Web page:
wfedstaff | April 17, 2015 4:34 pm
Sometimes it takes time for an idea to germinate.
Take the Bush administration’s desire for a federated identity management gateway under the E-Authentication initiative. The White House began developing it in 2003 as part of its e-government strategy.
E-Authentication struggled to gain traction and OMB refocused it in 2007 with the emergence of Homeland Security Presidential Directive-12.
Flash forward to fiscal 2013, the Postal Service issued a draft request for proposals and a final RFP to create and run a Federal Cloud Credential Exchange (FCCX). The system would let citizens log onto federal services using usernames and passwords from third parties, such as Google or PayPal, as long as those companies meet federal standards under the Federal Identity Credential and Access Management framework (FICAM). The FCCX would act as the identity authenticator, taking advantage of the build once, use many philosophy. Agencies wouldn’t have to build separate identity management systems or manage separate usernames and passwords for each of their online services, and citizens would reduce the number of usernames and passwords they have to remember.
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Experts in and out of government say the FCCX is borrowing heavily from E-Authentication.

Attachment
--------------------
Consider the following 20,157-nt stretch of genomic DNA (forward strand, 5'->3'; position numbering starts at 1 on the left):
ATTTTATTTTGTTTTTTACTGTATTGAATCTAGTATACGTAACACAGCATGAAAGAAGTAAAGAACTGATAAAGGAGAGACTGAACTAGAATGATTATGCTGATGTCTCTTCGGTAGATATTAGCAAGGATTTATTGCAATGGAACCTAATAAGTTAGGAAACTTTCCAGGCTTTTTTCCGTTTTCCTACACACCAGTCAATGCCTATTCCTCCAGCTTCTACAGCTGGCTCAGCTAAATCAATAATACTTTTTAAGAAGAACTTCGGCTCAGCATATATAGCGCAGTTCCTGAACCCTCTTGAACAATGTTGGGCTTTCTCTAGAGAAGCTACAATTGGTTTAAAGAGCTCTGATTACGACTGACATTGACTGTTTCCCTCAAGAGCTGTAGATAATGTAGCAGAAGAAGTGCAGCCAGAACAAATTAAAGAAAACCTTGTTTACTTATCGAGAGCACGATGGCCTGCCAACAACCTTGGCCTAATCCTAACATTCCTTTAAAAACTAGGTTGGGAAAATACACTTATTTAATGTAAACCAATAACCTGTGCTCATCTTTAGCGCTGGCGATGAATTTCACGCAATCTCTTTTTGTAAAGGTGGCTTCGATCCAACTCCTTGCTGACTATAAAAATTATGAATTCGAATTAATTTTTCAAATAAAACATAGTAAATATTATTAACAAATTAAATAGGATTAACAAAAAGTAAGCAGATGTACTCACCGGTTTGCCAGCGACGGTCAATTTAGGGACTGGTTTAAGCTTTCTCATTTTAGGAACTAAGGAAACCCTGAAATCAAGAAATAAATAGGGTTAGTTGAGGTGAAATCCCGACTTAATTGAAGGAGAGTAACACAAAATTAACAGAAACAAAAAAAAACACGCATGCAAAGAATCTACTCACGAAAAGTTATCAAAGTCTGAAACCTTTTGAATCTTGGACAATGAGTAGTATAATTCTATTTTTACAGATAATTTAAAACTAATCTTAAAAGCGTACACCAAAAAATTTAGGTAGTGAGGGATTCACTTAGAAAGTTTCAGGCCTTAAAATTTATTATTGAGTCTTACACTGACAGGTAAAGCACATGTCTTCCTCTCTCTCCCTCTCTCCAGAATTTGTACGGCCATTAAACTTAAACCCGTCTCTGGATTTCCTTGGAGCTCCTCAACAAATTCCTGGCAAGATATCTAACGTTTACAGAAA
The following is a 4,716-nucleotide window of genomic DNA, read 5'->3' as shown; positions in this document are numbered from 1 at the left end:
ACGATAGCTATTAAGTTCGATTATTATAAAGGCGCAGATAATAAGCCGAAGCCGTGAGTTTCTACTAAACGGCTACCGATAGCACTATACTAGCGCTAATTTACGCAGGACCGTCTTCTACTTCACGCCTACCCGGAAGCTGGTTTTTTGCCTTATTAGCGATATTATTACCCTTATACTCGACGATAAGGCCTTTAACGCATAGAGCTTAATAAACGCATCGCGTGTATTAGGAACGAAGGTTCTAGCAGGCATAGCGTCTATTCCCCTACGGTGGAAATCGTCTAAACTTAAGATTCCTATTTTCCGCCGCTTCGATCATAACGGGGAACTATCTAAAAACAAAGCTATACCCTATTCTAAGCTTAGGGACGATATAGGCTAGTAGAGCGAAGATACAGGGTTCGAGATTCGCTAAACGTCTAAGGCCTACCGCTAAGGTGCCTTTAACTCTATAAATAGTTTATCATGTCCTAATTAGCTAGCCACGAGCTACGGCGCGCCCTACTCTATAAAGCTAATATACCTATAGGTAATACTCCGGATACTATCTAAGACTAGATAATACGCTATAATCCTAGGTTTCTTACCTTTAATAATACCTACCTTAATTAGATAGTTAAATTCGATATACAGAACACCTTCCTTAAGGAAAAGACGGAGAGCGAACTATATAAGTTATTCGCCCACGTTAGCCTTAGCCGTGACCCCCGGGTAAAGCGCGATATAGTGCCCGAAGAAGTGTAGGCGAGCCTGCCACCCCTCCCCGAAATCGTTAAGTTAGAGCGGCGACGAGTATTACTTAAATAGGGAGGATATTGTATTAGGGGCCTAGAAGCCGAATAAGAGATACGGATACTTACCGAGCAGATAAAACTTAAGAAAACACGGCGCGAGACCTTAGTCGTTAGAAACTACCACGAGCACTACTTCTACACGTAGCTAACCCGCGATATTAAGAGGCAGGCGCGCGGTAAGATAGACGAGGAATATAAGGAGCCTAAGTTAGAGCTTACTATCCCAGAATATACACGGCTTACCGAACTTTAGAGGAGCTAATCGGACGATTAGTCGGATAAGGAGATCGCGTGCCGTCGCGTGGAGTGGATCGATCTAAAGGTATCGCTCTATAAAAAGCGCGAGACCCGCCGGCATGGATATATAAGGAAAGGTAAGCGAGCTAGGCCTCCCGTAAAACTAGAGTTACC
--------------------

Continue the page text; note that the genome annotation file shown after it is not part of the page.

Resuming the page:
“Looking back at E-Authentication, it was not a bad idea, but it was a little bit ahead of its time,” said Jeremy Grant, the senior executive advisor for identity management at the National Institute of Standards and Technology and leader of the National Strategy for Trusted Identities in Cyberspace (NSTIC) program office. “Certainly, having worked, when I was in industry, on some of the implementations then, you had agencies that didn’t necessarily understand the value of it. You had technology and standards that were not necessarily bad, but they were relatively new to the marketplace and not readily understood or easy to work with. If you fast forward from 2005 to 2012, you have lots of agencies where senior executives not only understand the value of federated identity within government, but are actively looking to bring these types of applications online and realizing they can’t do it unless they have a better identity infrastructure than they do today.”
He said the technology, policy and processes have all matured to the point that creating an identity exchange in the cloud is possible.
“The Postal Service is excited about the opportunity to partner with the White House on the pilot project to create a digital platform for greater efficiency and security for interagency transactions and communications,” said a USPS spokesman in email comment about the draft RFP. “As an organization that prides itself on secured mail delivery to more than 150 million American addresses each day, USPS’ newly formed Digital Solutions Group is uniquely positioned to create a secure digital messaging platform solution that will promote confidence, privacy, choice and convenience for U.S. citizens.”